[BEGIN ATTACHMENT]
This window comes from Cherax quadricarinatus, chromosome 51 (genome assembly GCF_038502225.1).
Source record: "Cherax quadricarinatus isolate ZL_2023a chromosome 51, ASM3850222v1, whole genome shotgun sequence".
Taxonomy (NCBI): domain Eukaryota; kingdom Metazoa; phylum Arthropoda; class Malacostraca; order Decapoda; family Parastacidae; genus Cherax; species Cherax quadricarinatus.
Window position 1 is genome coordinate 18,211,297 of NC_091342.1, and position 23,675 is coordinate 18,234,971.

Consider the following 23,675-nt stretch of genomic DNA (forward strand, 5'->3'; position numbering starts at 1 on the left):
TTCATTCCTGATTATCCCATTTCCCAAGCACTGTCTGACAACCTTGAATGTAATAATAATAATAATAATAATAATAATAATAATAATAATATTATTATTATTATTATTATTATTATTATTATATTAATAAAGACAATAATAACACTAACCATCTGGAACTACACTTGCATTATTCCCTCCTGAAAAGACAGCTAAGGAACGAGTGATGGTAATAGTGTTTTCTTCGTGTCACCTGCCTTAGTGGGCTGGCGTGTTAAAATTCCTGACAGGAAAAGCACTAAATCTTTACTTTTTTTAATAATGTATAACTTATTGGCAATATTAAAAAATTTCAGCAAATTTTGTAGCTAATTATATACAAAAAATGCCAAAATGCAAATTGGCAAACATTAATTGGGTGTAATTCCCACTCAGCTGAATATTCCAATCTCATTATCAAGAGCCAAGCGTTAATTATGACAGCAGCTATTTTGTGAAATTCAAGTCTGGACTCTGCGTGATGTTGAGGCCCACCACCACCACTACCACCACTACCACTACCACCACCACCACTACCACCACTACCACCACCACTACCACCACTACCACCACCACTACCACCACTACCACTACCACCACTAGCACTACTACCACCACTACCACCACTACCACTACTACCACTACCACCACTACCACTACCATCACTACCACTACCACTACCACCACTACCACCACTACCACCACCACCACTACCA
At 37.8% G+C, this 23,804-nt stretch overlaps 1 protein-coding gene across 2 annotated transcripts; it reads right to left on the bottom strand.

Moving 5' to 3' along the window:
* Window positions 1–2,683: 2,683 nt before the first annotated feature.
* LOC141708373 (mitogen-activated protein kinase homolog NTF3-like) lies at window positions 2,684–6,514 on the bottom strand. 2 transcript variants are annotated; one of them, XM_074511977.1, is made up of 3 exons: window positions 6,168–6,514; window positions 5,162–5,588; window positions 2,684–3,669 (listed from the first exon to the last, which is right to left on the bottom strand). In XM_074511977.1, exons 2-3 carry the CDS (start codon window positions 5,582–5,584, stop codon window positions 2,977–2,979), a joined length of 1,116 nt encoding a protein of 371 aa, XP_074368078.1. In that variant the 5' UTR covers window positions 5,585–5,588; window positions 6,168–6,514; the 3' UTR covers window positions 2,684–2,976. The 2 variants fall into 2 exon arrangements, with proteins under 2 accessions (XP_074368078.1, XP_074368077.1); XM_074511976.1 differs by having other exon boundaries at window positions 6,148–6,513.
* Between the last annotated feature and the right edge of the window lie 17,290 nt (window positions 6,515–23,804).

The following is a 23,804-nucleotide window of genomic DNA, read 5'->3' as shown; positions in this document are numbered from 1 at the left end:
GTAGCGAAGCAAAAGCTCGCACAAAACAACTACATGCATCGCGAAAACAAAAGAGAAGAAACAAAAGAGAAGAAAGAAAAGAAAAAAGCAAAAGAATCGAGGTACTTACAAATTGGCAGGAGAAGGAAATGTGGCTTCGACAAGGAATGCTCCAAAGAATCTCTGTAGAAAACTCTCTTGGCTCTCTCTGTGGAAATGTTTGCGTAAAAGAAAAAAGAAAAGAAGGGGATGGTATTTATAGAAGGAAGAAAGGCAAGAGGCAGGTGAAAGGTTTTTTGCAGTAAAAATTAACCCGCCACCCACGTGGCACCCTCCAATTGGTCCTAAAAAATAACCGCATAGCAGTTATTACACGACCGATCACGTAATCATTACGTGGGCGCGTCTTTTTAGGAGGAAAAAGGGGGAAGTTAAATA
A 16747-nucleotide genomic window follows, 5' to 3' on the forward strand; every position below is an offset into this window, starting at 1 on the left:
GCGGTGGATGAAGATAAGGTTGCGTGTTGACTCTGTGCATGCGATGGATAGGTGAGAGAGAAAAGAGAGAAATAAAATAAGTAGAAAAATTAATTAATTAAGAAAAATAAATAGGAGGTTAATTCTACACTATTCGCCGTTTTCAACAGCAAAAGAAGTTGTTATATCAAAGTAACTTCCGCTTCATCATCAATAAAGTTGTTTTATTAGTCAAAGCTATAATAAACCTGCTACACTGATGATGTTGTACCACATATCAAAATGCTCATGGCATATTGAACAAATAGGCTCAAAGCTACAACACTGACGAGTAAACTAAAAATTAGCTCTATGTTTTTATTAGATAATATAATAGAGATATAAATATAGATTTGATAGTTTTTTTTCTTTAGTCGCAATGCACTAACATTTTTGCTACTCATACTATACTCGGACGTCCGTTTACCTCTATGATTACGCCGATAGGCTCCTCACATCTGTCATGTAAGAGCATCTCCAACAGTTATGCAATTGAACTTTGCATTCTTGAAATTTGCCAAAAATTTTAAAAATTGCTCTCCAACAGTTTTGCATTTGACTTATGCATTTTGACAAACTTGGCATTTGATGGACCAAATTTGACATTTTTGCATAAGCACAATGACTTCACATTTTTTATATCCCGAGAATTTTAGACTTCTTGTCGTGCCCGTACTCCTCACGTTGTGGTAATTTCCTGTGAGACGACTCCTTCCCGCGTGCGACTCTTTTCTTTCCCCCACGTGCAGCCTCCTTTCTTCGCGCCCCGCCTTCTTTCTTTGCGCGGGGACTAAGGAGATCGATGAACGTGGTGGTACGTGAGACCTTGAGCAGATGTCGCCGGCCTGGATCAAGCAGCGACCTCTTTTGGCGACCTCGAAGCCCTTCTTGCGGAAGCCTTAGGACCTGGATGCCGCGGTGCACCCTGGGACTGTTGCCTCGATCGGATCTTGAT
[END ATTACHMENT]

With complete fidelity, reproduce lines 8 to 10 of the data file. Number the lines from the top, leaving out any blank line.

Moving 5' to 3' along the window:
* Window positions 1–2,683: 2,683 nt before the first annotated feature.
* LOC141708373 (mitogen-activated protein kinase homolog NTF3-like) lies at window positions 2,684–6,514 on the bottom strand. 2 transcript variants are annotated; one of them, XM_074511977.1, is made up of 3 exons: window positions 6,168–6,514; window positions 5,162–5,588; window positions 2,684–3,669 (listed from the first exon to the last, which is right to left on the bottom strand). In XM_074511977.1, exons 2-3 carry the CDS (start codon window positions 5,582–5,584, stop codon window positions 2,977–2,979), a joined length of 1,116 nt encoding a protein of 371 aa, XP_074368078.1. In that variant the 5' UTR covers window positions 5,585–5,588; window positions 6,168–6,514; the 3' UTR covers window positions 2,684–2,976. The 2 variants fall into 2 exon arrangements, with proteins under 2 accessions (XP_074368078.1, XP_074368077.1); XM_074511976.1 differs by having other exon boundaries at window positions 6,148–6,513.